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At the heart of general practice since 1960

Perverse incentives

From Dr Bern Bedford, Southampton

You seem surprised that drug use has changed towards ACE inhibitors from diuretics (News, 22 February).

Consider:

a) diuretics are off-patent so nobody advertises them – hence ASCOT was advertised massively more than ALLHAT. Diuretics are fading just as many other useful drugs do when they become generic and also because of the small perceived risk of diabetes, which is still argued over.

We need a counterbalance

to the hype of newer

products.

b) how strange that ACE inhibitor use has risen so much this last year in comparison. I think it's attributable to 'ill-thought-through QOF syndrome'.

Patients with hypertension need regular renal blood checks. At least half the population I test seems to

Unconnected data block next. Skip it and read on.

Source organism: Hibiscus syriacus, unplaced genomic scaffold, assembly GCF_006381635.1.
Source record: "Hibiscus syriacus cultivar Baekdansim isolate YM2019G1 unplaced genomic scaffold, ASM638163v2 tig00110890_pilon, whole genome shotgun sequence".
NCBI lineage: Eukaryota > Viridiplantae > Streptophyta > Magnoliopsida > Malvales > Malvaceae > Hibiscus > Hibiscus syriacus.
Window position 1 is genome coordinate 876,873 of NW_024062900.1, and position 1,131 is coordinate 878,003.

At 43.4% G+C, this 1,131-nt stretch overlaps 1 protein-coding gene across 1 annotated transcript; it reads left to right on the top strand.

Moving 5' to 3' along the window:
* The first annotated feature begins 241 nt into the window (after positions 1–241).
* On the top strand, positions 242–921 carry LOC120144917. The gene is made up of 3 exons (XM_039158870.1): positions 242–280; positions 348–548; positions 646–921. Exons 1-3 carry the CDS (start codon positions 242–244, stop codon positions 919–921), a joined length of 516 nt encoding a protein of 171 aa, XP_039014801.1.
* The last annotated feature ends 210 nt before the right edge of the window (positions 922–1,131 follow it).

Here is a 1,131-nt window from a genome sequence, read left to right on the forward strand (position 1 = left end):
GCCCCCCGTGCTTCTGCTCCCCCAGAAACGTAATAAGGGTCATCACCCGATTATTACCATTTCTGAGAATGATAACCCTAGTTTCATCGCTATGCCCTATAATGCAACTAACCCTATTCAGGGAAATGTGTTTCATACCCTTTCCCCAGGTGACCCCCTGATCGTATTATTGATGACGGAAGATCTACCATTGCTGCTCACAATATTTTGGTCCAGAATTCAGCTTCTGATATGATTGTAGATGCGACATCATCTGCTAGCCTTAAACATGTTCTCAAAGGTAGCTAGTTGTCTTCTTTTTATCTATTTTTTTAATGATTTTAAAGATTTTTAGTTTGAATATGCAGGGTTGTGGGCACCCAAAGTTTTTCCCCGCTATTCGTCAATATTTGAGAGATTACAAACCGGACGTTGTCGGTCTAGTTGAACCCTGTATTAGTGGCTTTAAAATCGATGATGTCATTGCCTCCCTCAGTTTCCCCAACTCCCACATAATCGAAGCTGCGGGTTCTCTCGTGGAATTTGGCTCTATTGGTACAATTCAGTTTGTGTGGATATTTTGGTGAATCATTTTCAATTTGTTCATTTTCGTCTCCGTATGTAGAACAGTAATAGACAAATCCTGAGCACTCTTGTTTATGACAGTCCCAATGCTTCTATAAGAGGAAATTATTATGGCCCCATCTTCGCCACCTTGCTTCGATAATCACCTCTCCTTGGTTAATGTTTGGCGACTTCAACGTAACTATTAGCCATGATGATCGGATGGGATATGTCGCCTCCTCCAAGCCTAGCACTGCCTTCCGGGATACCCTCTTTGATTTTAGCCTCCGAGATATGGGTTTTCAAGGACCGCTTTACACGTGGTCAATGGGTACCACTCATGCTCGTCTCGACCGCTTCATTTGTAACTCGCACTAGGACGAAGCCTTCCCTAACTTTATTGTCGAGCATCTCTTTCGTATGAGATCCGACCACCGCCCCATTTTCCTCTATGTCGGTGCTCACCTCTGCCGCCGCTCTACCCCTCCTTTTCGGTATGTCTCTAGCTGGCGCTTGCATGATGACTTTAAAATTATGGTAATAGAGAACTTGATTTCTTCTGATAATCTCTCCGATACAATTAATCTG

have eGFRs less than 60 – chronic kidney disease

stage 3. Patients with CKD3 need ACE inhibitors or

there's no recognition under QOF.

Irrespective of what NICE says about hypertensive patients aged over 55 being prescribed calcium antagonists or diuretics first line, they are very likely to

get an ACE as a priority as

they mostly have this new 'disease'.

This is an example of how special interest groups, perverse incentives and the pharmaceutical industry

play their parts in skewing standard cost-effective treatment at considerable

NHS cost.

Perhaps I wouldn't mind so much if it were an accurate test, but eGFR results show considerable random variation.

Is there any chance someone up there in the Ivory Towers penthouse suite will come up with some joined-up thinking before the next round of QOF chaos?

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